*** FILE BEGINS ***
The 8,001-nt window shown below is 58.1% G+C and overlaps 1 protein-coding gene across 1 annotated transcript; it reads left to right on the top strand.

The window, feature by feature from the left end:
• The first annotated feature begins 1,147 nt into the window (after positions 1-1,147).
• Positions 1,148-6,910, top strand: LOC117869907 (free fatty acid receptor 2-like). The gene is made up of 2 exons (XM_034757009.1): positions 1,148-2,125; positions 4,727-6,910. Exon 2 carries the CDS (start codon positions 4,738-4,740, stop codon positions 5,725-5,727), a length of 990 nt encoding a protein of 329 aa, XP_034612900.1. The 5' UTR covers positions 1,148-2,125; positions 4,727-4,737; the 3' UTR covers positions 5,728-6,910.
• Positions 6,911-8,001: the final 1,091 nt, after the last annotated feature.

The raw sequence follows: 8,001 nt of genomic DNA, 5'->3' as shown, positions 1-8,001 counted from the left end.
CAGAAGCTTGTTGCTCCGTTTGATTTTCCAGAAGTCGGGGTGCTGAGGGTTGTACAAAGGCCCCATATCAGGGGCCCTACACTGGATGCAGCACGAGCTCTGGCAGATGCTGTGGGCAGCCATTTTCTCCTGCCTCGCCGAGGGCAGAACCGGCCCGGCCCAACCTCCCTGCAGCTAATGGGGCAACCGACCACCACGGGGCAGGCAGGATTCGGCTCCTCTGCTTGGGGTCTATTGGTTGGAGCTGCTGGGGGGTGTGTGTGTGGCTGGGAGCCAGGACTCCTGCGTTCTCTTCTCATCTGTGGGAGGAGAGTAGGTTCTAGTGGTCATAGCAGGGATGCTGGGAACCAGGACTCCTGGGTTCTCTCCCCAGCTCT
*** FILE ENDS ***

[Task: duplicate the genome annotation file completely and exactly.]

The 8,001-nt window shown below is 58.1% G+C and overlaps 1 protein-coding gene across 1 annotated transcript; it reads left to right on the top strand.

The window, feature by feature from the left end:
• The first annotated feature begins 1,147 nt into the window (after positions 1-1,147).
• Positions 1,148-6,910, top strand: LOC117869907 (free fatty acid receptor 2-like). The gene is made up of 2 exons (XM_034757009.1): positions 1,148-2,125; positions 4,727-6,910. Exon 2 carries the CDS (start codon positions 4,738-4,740, stop codon positions 5,725-5,727), a length of 990 nt encoding a protein of 329 aa, XP_034612900.1. The 5' UTR covers positions 1,148-2,125; positions 4,727-4,737; the 3' UTR covers positions 5,728-6,910.
• Positions 6,911-8,001: the final 1,091 nt, after the last annotated feature.

The raw sequence follows: 8,001 nt of genomic DNA, 5'->3' as shown, positions 1-8,001 counted from the left end.
CAGAAGCTTGTTGCTCCGTTTGATTTTCCAGAAGTCGGGGTGCTGAGGGTTGTACAAAGGCCCCATATCAGGGGCCCTACACTGGATGCAGCACGAGCTCTGGCAGATGCTGTGGGCAGCCATTTTCTCCTGCCTCGCCGAGGGCAGAACCGGCCCGGCCCAACCTCCCTGCAGCTAATGGGGCAACCGACCACCACGGGGCAGGCAGGATTCGGCTCCTCTGCTTGGGGTCTATTGGTTGGAGCTGCTGGGGGGTGTGTGTGTGGCTGGGAGCCAGGACTCCTGCGTTCTCTTCTCATCTGTGGGAGGAGAGTAGGTTCTAGTGGTCATAGCAGGGATGCTGGGAACCAGGACTCCTGGGTTCTCTCCCCAGCTCT